Wednesday, October 08, 2008


In March of this year, my dad called me and told me his friend’s daughter was looking for an internship in television, and asked might my company be interested in her? He told me who the friend was, and he asked me if I knew the daughter and I remembered that I had babysat her when she was a little girl. He told me she was now 20 years old and going to Ohio University, majoring in journalism. I gave my dad my work email and told him to have her email me her resume, and I would pass it on to whoever needed to see it, although I couldn’t make any promises as to the help I would be in her securing an internship. A resume was mailed, and I passed it on. I’m always excited to help a fellow Ohioan.

My memories of babysitting her were pretty foggy, so I myspaced her to see what she looked like nowadays, and to make sure I was thinking of the same kid. My dad had also told me to look her up on You Tube, as she apparently had a few videos up there she took of herself singing and playing the guitar. I never got around to the You Tube portion, but I did see her on myspace, and she actually had pictures posted of when she was little, and sure enough, it was the girl I was thinking of. She had grown into a perfect mix of her mom and dad, with her dad’s small brown eyes and her mom’s angular chin.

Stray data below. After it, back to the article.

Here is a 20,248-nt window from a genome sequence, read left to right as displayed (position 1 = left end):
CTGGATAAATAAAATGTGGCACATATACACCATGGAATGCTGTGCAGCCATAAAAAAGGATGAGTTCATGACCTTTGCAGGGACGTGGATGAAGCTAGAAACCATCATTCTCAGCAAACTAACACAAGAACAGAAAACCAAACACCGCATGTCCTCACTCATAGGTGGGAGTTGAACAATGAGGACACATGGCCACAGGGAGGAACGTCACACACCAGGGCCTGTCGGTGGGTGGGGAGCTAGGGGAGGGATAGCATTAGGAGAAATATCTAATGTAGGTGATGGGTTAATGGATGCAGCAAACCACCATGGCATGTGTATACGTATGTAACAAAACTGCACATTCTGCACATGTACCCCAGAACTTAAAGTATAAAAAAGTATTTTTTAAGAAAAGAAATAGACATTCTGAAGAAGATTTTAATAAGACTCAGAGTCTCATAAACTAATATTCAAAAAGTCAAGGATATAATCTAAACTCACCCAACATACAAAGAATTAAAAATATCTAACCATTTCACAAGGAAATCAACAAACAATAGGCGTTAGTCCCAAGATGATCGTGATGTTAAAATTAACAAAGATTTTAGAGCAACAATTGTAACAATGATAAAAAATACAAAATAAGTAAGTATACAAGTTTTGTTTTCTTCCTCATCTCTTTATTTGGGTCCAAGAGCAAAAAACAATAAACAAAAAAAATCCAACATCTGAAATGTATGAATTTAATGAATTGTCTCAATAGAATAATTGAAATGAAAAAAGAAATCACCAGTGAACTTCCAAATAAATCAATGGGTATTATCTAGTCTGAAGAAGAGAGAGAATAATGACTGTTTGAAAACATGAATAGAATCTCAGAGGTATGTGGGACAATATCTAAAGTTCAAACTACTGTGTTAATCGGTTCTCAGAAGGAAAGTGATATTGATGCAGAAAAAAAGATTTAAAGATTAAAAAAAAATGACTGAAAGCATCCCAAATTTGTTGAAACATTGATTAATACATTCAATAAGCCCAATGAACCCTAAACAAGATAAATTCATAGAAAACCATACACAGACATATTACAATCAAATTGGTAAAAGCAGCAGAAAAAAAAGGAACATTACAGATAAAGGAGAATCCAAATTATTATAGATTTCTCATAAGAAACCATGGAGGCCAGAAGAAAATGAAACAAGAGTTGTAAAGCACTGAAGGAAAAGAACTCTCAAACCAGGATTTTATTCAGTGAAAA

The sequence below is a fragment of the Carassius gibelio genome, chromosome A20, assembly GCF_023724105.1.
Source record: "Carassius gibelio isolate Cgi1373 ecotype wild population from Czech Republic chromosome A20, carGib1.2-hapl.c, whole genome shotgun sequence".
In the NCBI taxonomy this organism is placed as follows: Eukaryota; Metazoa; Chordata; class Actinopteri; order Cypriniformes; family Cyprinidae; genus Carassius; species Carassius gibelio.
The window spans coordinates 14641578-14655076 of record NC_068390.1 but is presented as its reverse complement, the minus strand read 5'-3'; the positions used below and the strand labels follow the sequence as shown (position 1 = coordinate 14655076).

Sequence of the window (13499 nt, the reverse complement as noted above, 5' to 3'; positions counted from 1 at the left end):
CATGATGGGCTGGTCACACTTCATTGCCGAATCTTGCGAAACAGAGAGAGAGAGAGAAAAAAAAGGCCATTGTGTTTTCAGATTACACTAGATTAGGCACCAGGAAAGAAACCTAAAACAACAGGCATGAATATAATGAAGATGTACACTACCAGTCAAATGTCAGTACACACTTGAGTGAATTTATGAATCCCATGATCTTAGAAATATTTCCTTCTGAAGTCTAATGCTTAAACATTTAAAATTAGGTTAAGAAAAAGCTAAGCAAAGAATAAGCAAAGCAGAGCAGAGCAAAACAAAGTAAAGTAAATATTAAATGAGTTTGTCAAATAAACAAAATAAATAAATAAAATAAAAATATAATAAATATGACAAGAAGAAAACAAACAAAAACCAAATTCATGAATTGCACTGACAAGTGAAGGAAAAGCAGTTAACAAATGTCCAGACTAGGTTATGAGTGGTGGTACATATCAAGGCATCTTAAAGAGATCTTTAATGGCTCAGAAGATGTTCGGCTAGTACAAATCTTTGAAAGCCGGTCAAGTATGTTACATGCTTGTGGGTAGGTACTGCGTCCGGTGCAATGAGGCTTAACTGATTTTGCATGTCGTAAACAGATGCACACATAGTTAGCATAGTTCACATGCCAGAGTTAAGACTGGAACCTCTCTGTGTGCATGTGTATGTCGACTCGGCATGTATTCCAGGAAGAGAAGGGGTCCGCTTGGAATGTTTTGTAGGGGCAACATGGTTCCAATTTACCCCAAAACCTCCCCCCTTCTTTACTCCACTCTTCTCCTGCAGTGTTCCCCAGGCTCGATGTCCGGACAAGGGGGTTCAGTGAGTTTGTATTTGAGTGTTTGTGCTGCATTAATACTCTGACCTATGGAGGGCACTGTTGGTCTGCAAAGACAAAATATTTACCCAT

She emailed me and thanked me for helping her out in the internship hunt. She also asked for some advice on finding a place to live for the summer, and also informed me that she googled me and found my blog and had enjoyed it. She said it had been her dream to live in LA her whole life and she was thrilled she was going to get the opportunity. (The last I heard, my company had offered her an internship but regretfully had to rescind it because she has a bad back, and being a PA requires a lot of heavy lifting. But luckily, she had found another internship somewhere else in LA and was still able to come out for the summer). She had told me she was looking forward to meeting me. I gave her some advice on living in LA, and told her to let me know when she got here. I ultimately never heard from her, but my dad did tell me she was interning somewhere in Sherman Oaks. I told him that was a good part of town, and he said his friend would be glad to hear that. I assume she finished out the summer internship and headed back to continue school at OU.

My dad called me this past weekend to let me know that she had been taken to the hospital last week complaining of back pains. The doctors gave her an epidural and a shot in one of her shoulders. She had an allergic reaction to either the epidural or the shot, went into cardiac arrest, and slipped into a coma. My dad called me again yesterday to let me know she had died. She was their only child.

I had not thought of this girl in 18 years. I hadn’t seen her, hadn’t heard anything about her. I’m sure her dad came to my college graduation party, and probably even my sisters’ graduation parties, but she never came with him, and he was just another one my dad’s friends. And yet, seeing her pictures on myspace gave me a bit of nostalgia, and wonderment of just how much time had passed, and just how much older we had both become.